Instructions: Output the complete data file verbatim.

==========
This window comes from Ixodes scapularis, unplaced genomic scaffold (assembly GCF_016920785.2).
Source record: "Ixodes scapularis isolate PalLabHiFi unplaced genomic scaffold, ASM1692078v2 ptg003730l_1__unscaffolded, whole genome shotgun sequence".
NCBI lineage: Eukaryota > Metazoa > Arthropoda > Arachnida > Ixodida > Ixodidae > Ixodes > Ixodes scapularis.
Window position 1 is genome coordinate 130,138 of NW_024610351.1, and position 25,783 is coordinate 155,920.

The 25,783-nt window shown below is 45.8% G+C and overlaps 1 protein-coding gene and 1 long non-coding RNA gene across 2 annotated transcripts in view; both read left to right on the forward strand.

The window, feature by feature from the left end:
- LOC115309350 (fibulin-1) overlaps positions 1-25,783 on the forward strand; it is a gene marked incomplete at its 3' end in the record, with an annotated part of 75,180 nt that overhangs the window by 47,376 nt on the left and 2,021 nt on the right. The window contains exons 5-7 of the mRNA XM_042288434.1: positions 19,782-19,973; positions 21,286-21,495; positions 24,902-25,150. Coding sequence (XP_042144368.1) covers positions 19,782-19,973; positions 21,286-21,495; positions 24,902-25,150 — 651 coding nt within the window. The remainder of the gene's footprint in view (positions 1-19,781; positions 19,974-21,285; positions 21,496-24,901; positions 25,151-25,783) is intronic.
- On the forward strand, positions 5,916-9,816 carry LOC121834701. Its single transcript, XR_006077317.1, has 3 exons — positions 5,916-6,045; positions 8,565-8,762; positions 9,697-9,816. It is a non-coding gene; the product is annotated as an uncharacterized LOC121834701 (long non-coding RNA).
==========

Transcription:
This window comes from Ixodes scapularis, unplaced genomic scaffold (assembly GCF_016920785.2).
Source record: "Ixodes scapularis isolate PalLabHiFi unplaced genomic scaffold, ASM1692078v2 ptg003730l_1__unscaffolded, whole genome shotgun sequence".
NCBI lineage: Eukaryota > Metazoa > Arthropoda > Arachnida > Ixodida > Ixodidae > Ixodes > Ixodes scapularis.
Window position 1 is genome coordinate 130,138 of NW_024610351.1, and position 25,783 is coordinate 155,920.

The 25,783-nt window shown below is 45.8% G+C and overlaps 1 protein-coding gene and 1 long non-coding RNA gene across 2 annotated transcripts in view; both read left to right on the forward strand.

The window, feature by feature from the left end:
- LOC115309350 (fibulin-1) overlaps positions 1-25,783 on the forward strand; it is a gene marked incomplete at its 3' end in the record, with an annotated part of 75,180 nt that overhangs the window by 47,376 nt on the left and 2,021 nt on the right. The window contains exons 5-7 of the mRNA XM_042288434.1: positions 19,782-19,973; positions 21,286-21,495; positions 24,902-25,150. Coding sequence (XP_042144368.1) covers positions 19,782-19,973; positions 21,286-21,495; positions 24,902-25,150 — 651 coding nt within the window. The remainder of the gene's footprint in view (positions 1-19,781; positions 19,974-21,285; positions 21,496-24,901; positions 25,151-25,783) is intronic.
- On the forward strand, positions 5,916-9,816 carry LOC121834701. Its single transcript, XR_006077317.1, has 3 exons — positions 5,916-6,045; positions 8,565-8,762; positions 9,697-9,816. It is a non-coding gene; the product is annotated as an uncharacterized LOC121834701 (long non-coding RNA).